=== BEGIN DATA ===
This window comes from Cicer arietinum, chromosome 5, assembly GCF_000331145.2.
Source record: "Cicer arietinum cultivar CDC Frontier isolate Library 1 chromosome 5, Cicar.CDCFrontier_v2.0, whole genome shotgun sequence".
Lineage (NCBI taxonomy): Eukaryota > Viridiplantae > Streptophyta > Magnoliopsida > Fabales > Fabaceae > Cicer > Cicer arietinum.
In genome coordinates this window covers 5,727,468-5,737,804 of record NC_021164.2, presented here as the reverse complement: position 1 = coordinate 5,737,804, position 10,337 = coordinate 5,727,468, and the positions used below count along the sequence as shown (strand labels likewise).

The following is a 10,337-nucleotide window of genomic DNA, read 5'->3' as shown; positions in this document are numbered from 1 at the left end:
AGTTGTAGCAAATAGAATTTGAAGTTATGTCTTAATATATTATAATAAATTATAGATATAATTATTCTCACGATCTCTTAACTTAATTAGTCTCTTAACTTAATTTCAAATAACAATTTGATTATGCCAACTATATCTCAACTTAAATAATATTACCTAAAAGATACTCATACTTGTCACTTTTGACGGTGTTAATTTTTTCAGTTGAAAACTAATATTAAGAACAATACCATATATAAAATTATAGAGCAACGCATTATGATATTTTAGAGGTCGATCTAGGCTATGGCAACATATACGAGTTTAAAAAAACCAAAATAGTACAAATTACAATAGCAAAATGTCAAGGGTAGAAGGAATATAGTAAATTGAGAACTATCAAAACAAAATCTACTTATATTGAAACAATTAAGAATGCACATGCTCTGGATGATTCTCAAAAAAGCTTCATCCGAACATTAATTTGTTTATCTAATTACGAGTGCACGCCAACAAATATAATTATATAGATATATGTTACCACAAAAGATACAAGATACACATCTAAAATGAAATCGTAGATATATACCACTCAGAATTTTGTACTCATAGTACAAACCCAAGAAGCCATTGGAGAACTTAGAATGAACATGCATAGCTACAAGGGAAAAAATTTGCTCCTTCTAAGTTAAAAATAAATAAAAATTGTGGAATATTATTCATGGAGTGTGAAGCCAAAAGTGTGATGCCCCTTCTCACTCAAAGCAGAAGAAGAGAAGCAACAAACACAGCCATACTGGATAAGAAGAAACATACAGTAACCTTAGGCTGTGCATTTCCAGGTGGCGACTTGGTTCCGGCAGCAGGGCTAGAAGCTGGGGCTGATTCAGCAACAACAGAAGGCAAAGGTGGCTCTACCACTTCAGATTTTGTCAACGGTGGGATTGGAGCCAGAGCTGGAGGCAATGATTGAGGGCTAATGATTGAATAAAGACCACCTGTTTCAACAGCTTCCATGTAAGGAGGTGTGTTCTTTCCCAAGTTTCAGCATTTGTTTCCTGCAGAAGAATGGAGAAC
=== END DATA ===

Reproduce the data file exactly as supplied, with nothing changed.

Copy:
This window comes from Cicer arietinum, chromosome 5, assembly GCF_000331145.2.
Source record: "Cicer arietinum cultivar CDC Frontier isolate Library 1 chromosome 5, Cicar.CDCFrontier_v2.0, whole genome shotgun sequence".
Lineage (NCBI taxonomy): Eukaryota > Viridiplantae > Streptophyta > Magnoliopsida > Fabales > Fabaceae > Cicer > Cicer arietinum.
In genome coordinates this window covers 5,727,468-5,737,804 of record NC_021164.2, presented here as the reverse complement: position 1 = coordinate 5,737,804, position 10,337 = coordinate 5,727,468, and the positions used below count along the sequence as shown (strand labels likewise).

The following is a 10,337-nucleotide window of genomic DNA, read 5'->3' as shown; positions in this document are numbered from 1 at the left end:
AGTTGTAGCAAATAGAATTTGAAGTTATGTCTTAATATATTATAATAAATTATAGATATAATTATTCTCACGATCTCTTAACTTAATTAGTCTCTTAACTTAATTTCAAATAACAATTTGATTATGCCAACTATATCTCAACTTAAATAATATTACCTAAAAGATACTCATACTTGTCACTTTTGACGGTGTTAATTTTTTCAGTTGAAAACTAATATTAAGAACAATACCATATATAAAATTATAGAGCAACGCATTATGATATTTTAGAGGTCGATCTAGGCTATGGCAACATATACGAGTTTAAAAAAACCAAAATAGTACAAATTACAATAGCAAAATGTCAAGGGTAGAAGGAATATAGTAAATTGAGAACTATCAAAACAAAATCTACTTATATTGAAACAATTAAGAATGCACATGCTCTGGATGATTCTCAAAAAAGCTTCATCCGAACATTAATTTGTTTATCTAATTACGAGTGCACGCCAACAAATATAATTATATAGATATATGTTACCACAAAAGATACAAGATACACATCTAAAATGAAATCGTAGATATATACCACTCAGAATTTTGTACTCATAGTACAAACCCAAGAAGCCATTGGAGAACTTAGAATGAACATGCATAGCTACAAGGGAAAAAATTTGCTCCTTCTAAGTTAAAAATAAATAAAAATTGTGGAATATTATTCATGGAGTGTGAAGCCAAAAGTGTGATGCCCCTTCTCACTCAAAGCAGAAGAAGAGAAGCAACAAACACAGCCATACTGGATAAGAAGAAACATACAGTAACCTTAGGCTGTGCATTTCCAGGTGGCGACTTGGTTCCGGCAGCAGGGCTAGAAGCTGGGGCTGATTCAGCAACAACAGAAGGCAAAGGTGGCTCTACCACTTCAGATTTTGTCAACGGTGGGATTGGAGCCAGAGCTGGAGGCAATGATTGAGGGCTAATGATTGAATAAAGACCACCTGTTTCAACAGCTTCCATGTAAGGAGGTGTGTTCTTTCCCAAGTTTCAGCATTTGTTTCCTGCAGAAGAATGGAGAAC